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October 17, 2013
NSA director Keith Alexander to stand down
Just four months after the surveillance scandal broke in June, the NSA announced its director Gen. Keith Alexander would leave the agency and his deputy John Inglis will retire. However, the agency was keep to stress that Alexander's departure had nothing to do with the recent media attention over allegations that the NSA was engaged in unlawfully spying on U.S. and foreign citizens.
- Read more: NSA director Keith Alexander to stand down (ZDNet)
Image: Dept. of Defense/YouTube
October 21, 2013
NSA reportedly spied on Mexican President's emails
Next in line to face the NSA's snooping powers is Mexico's president Felipe Calderon, whose email account was reportedly breached by the U.S. government.
The NSA's Tailored Access Operations (TAO) division was successful in compromising an email server within the Mexican presidential network. Cabinet members were also reportedly affected by the breach. The NSA said in the slides it now has access to "diplomatic, economic, and leadership communications.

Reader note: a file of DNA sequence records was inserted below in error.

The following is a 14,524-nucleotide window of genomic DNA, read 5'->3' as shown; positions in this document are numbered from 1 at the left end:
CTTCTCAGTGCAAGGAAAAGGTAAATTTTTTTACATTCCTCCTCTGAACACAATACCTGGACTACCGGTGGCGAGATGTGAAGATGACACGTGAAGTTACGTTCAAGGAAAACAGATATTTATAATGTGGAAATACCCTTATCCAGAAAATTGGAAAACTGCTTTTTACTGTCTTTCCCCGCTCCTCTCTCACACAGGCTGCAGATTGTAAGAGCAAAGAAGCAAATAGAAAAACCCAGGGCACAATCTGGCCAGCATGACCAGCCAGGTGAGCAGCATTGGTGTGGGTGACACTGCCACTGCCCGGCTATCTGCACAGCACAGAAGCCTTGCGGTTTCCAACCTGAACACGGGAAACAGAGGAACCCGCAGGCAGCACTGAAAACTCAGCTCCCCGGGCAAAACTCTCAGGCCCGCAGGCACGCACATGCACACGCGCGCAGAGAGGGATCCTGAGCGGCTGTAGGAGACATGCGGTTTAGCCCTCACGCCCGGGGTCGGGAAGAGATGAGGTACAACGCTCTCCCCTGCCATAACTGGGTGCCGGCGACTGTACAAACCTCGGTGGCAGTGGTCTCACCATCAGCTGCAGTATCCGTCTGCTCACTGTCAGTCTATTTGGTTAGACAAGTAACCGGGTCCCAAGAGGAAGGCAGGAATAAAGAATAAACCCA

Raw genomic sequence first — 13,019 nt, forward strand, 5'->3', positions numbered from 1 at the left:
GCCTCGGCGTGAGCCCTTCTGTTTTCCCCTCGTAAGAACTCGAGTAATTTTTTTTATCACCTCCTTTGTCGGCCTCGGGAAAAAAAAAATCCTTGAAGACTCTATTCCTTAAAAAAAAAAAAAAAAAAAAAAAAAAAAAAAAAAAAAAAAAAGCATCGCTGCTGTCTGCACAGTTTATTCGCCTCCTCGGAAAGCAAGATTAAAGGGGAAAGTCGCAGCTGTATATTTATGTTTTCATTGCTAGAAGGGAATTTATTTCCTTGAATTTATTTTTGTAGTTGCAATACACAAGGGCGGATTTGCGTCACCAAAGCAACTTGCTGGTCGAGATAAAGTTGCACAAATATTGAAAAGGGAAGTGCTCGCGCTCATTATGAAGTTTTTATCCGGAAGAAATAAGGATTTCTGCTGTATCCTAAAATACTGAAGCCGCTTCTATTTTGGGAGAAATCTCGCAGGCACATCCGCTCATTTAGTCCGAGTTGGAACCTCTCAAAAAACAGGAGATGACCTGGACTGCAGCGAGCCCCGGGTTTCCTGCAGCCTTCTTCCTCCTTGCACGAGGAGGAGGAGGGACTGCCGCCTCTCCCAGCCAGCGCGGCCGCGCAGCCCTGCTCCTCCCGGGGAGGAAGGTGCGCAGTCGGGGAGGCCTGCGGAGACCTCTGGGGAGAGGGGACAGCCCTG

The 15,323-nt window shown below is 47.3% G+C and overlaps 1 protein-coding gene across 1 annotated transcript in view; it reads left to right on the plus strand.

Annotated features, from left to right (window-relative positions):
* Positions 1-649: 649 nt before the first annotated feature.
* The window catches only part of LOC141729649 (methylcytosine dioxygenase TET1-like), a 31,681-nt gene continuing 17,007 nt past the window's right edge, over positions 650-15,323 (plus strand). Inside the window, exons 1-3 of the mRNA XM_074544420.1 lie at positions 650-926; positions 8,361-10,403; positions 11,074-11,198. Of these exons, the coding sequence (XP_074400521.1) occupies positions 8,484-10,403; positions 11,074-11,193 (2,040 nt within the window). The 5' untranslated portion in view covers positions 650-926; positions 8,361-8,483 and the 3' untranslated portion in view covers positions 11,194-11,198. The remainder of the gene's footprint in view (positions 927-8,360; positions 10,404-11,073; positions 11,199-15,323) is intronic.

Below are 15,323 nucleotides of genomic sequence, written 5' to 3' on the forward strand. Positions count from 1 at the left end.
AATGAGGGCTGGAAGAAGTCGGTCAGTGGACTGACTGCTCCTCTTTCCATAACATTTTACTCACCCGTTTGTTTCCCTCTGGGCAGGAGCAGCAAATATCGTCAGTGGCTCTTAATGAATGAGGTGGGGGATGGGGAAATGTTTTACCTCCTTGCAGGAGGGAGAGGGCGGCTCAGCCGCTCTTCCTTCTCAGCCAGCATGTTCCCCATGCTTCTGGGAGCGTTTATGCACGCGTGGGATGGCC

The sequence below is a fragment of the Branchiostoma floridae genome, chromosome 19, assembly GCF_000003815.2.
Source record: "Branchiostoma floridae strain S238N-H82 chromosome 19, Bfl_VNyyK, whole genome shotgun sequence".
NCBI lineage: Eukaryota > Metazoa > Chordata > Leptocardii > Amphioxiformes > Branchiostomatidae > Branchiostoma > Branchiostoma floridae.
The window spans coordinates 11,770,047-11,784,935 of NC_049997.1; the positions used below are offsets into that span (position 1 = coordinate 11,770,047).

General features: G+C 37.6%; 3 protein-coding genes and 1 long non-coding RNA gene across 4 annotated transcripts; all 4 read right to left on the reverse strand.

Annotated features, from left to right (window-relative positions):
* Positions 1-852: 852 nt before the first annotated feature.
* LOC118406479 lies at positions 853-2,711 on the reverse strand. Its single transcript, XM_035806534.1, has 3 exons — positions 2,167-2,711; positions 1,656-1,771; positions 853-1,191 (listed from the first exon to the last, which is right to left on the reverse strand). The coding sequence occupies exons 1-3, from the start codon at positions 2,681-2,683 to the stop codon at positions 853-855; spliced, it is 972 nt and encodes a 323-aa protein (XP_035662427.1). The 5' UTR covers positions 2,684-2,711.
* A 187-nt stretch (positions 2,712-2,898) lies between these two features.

- Read more: NSA reportedly spied on Mexican President's emails (ZDNet)
Image: European Union
Source: Der Spiegel
October 21, 2013
EU lawmakers OK beefing up data protection laws
European Parliament members approved new data protection rules that outlaw data transfers to the U.S. that could be used for surveillance purposes. After 18 months of lobbying and negotiations, the Civil Liberties Committee voted almost unanimously to adopt the motion.
The rules will replace outdated legislation that has been in effect for more than 15 years, and not protected against unlawful third-country transfers of European citizen data.
- Read more: EU lawmakers OK beefing up data protection laws (CBS News)
Image: European Parliament/Flickr